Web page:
10:00 PM MST – Censor (Prano Bailey-Bond, UK)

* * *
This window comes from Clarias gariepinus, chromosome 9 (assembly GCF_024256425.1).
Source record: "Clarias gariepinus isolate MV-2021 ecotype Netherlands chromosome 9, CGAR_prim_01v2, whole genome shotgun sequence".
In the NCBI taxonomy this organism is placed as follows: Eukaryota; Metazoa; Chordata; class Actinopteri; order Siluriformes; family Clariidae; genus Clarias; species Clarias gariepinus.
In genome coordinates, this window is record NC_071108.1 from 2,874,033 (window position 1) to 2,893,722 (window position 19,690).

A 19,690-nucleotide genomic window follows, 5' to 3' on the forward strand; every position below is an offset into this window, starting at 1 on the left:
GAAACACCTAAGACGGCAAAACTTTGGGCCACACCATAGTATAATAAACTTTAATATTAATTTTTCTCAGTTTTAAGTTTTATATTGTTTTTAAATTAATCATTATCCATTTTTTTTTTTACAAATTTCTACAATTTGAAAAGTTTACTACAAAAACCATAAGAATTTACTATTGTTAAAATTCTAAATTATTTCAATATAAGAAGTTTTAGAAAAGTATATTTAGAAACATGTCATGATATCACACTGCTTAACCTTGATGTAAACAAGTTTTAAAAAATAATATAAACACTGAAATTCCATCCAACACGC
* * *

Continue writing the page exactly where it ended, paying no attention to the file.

Tim’s Capsule Review: A clever tribute to the Video Nasties era, not so much in its style (which isn’t quite landing on “giallo pastiche”, though I think that’s what it’s going for), and definitely not in its tone, which is artfully opaque and nowhere even vaguely near “exploitation”. But beyond the explicit matter of its plot – this is a movie about the people who decided what actually made something Nasty, and the toll of watching so many gross movies on the spirit of someone with violent trauma in her past – this gets at the way that needing to control and limit art is at least as much about the hang-ups of the person doing the controlling as it is about any actual moral principle. Not that the protagonist is an authoritarian prude, but the deeper we get into the movie, the clearer it gets that censoring movies is an extension of her desire to censor her own memories. This is, in fact, almost explicitly stated by a character, but given how defiantly opaque the last part of the film is, I’ll spot it some stilted expository dialogue. Sags in the middle, when it becomes a non-investigation of an non-mystery, but it rallies splendidly for a florid, psychologically disordered climax that uses aspect ratios and tape noise as our main cues for whatever the hell is going on inside the character’s head. Overall, it Peter Stricklands almost as well as Peter Strickland does. (Full review)